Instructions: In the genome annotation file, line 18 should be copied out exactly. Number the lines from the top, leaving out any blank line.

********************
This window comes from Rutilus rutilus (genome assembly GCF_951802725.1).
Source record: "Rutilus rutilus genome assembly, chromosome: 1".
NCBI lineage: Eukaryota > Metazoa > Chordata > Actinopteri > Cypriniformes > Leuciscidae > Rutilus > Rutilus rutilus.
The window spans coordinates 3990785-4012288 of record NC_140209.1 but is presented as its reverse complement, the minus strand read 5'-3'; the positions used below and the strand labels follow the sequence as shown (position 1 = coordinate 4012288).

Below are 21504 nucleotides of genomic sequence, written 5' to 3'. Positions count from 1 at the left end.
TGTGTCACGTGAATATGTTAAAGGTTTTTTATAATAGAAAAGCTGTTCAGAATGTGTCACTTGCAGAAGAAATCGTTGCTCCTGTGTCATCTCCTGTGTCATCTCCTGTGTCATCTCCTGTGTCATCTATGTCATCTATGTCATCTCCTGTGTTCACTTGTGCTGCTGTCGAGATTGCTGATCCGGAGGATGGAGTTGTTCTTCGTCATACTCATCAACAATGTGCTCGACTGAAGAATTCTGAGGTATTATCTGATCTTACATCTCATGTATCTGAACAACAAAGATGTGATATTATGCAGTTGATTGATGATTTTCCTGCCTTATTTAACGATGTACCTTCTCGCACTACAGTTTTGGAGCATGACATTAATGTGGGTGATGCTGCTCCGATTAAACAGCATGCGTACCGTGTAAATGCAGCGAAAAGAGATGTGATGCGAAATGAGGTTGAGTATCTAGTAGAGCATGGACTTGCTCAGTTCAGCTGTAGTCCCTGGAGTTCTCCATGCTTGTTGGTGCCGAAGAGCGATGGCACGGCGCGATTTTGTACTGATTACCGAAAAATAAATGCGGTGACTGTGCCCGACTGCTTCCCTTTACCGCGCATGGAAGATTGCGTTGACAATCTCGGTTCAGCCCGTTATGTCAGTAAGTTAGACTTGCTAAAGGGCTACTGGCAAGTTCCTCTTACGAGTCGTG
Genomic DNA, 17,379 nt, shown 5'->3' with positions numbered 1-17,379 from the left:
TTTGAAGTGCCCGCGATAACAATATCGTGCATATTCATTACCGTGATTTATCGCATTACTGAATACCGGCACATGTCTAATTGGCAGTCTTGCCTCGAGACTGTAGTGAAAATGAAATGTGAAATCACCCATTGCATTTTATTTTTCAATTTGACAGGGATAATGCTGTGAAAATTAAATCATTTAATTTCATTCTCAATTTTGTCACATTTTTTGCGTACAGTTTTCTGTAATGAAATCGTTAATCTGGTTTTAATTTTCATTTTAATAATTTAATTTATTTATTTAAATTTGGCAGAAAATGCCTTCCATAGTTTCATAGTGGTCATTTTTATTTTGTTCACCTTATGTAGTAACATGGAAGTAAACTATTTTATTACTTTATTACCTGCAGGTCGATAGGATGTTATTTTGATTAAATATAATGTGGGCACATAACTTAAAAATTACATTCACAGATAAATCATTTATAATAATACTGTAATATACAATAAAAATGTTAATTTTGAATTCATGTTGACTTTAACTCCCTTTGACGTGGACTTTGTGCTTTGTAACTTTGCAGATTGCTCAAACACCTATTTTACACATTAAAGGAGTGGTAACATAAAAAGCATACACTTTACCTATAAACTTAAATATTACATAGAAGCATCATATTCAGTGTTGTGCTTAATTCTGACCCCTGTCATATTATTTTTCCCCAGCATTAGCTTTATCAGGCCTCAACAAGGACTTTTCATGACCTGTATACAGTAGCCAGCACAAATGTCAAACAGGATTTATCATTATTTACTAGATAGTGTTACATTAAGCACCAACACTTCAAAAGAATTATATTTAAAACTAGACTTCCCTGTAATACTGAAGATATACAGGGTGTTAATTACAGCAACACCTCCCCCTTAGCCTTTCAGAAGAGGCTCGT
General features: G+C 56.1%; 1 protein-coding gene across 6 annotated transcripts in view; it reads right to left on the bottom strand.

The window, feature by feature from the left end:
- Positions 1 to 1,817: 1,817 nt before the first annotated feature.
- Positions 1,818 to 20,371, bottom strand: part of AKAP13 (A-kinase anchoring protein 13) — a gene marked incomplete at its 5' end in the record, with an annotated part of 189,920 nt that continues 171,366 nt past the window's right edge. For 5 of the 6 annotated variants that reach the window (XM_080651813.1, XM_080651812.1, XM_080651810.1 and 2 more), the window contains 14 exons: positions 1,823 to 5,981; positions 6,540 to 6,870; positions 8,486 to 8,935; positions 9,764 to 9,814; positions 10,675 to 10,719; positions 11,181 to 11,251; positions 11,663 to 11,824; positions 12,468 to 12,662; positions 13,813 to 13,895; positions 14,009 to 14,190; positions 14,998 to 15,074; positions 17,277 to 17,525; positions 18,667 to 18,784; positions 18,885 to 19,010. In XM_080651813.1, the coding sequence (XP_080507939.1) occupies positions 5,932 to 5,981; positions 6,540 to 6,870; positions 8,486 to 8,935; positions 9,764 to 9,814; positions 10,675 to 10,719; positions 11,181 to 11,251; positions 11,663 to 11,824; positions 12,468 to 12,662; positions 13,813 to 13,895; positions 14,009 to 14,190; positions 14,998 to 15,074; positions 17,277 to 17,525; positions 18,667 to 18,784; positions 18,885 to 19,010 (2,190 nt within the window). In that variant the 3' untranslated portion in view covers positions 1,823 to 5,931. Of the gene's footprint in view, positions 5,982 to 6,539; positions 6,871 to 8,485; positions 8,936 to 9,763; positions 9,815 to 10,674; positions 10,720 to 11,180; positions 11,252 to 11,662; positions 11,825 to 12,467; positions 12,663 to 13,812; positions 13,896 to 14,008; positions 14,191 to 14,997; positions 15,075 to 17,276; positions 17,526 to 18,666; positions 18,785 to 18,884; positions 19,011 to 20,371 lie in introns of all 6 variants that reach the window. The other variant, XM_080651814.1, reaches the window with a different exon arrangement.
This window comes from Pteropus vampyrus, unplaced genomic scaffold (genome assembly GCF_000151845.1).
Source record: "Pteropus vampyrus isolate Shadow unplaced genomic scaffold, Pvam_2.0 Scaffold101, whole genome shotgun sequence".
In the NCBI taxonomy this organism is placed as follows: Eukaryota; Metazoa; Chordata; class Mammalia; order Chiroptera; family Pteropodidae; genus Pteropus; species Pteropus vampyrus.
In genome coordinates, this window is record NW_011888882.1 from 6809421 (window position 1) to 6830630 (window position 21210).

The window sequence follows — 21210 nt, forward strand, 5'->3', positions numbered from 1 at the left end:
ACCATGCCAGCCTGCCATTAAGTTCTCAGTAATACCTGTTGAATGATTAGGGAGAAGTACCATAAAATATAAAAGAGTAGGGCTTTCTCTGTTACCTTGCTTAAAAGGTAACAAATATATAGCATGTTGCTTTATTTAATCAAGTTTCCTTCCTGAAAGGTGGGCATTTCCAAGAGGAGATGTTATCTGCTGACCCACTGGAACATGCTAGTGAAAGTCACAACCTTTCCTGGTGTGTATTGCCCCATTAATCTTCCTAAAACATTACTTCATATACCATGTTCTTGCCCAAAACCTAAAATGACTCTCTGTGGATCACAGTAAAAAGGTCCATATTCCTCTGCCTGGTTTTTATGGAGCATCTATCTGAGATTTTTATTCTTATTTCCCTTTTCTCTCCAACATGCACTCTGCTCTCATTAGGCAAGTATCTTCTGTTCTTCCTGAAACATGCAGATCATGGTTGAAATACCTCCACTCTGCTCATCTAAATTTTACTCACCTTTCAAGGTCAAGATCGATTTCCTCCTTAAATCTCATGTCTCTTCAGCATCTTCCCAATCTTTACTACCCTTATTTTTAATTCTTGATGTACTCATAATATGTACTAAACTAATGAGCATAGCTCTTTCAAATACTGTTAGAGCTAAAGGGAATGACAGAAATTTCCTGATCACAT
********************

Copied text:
ACCATGCCAGCCTGCCATTAAGTTCTCAGTAATACCTGTTGAATGATTAGGGAGAAGTACCATAAAATATAAAAGAGTAGGGCTTTCTCTGTTACCTTGCTTAAAAGGTAACAAATATATAGCATGTTGCTTTATTTAATCAAGTTTCCTTCCTGAAAGGTGGGCATTTCCAAGAGGAGATGTTATCTGCTGACCCACTGGAACATGCTAGTGAAAGTCACAACCTTTCCTGGTGTGTATTGCCCCATTAATCTTCCTAAAACATTACTTCATATACCATGTTCTTGCCCAAAACCTAAAATGACTCTCTGTGGATCACAGTAAAAAGGTCCATATTCCTCTGCCTGGTTTTTATGGAGCATCTATCTGAGATTTTTATTCTTATTTCCCTTTTCTCTCCAACATGCACTCTGCTCTCATTAGGCAAGTATCTTCTGTTCTTCCTGAAACATGCAGATCATGGTTGAAATACCTCCACTCTGCTCATCTAAATTTTACTCACCTTTCAAGGTCAAGATCGATTTCCTCCTTAAATCTCATGTCTCTTCAGCATCTTCCCAATCTTTACTACCCTTATTTTTAATTCTTGATGTACTCATAATATGTACTAAACTAATGAGCATAGCTCTTTCAAATACTGTTAGAGCTAAAGGGAATGACAGAAATTTCCTGATCACAT